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Fedus Ex Machina? Was the Federal Reserve Holding the Debt Ceiling Cards All Along?

By Randy Cohen, PhD., Cofounder PEO Partners. PEO Partners is a leader in the emerging liquid Private Equity alternatives space. PEO developed a proprietary investment model to deliver performance comparable to average LBO performance net of fees in the public markets.



Was the Federal Reserve Holding the Debt Ceiling Cards All Along?

You were wondering how Biden was able to get such a good deal; in the end all this drama just amounted to getting the budget-negotiation process started early, with the GOP’s main takeaway being something (spending freeze) that their control of the House already guaranteed them via the tool of passing continuing resolutions.

Joe did a far better job than anyone imagined he could, for about the 79th time in a row.  But that said, the key thing to recognize is that Biden’s hand was much stronger than anyone I read seemed to understand.  What the media got right is, if a default destroyed the economy, that would hurt Joe/Dems in the general; even if people in some sense knew it was the GOP’s fault, they’d still mostly follow the heuristic “if things are going well, I’ll vote for the incumbent; if not, throw the bums out!”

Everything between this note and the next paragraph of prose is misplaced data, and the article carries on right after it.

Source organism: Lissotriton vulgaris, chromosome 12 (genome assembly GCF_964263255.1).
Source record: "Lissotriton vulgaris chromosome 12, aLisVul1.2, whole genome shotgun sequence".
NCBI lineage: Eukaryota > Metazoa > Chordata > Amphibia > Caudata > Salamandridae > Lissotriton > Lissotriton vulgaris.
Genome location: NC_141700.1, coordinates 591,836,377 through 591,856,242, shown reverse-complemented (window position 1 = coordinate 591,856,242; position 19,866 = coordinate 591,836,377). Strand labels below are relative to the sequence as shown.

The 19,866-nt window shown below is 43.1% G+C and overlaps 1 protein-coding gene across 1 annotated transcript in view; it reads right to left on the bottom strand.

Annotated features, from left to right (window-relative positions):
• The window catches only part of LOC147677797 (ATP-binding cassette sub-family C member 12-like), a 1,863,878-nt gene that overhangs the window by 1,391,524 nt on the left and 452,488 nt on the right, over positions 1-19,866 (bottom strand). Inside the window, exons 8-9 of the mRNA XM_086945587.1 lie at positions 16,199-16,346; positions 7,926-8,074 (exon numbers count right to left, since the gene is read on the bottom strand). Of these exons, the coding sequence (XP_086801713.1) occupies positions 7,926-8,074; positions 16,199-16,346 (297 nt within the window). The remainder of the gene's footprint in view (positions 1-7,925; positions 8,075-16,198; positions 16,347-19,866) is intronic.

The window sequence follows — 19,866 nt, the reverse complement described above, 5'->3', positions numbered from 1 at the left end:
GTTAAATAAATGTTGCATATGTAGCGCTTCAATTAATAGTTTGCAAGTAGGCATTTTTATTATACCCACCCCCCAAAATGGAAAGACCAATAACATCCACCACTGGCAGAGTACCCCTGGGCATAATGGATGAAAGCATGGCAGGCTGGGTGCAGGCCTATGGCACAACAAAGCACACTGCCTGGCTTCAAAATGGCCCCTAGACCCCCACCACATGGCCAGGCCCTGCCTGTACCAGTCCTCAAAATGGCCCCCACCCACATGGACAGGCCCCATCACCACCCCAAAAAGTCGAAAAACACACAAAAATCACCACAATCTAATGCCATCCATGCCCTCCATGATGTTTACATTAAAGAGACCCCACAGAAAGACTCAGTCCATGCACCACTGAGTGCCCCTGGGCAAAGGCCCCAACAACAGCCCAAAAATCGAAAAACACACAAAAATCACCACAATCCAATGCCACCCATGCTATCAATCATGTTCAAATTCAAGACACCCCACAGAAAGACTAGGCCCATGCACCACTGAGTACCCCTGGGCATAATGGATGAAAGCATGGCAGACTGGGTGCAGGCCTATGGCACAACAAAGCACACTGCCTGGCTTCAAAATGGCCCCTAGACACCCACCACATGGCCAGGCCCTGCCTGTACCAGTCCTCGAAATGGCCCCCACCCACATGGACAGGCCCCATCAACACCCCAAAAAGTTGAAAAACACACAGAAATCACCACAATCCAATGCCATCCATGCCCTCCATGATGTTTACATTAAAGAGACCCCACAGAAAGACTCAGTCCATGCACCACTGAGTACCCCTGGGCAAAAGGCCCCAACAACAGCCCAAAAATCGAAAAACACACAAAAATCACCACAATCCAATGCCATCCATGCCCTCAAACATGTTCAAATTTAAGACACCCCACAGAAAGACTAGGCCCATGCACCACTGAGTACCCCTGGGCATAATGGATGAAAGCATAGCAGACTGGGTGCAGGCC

But consider this: what if a default isn’t devastating for the economy?  And what if Joe and Kevin both know it?  Well in that case, default is fine for Biden, because he can then blame whatever economic difficulties occur between now and Election Day on the GOP-created default!  Of course not all such blame will stick, but the point is, if the default  doesn’t  meaningfully damage the economy, then it’s a net positive for Joe’s re-election chances, because it means he’ll get at-least-a-little-bit reduced blame for whatever bad things (recession, slow wage growth, inflation, etc.) were going to happen anyway.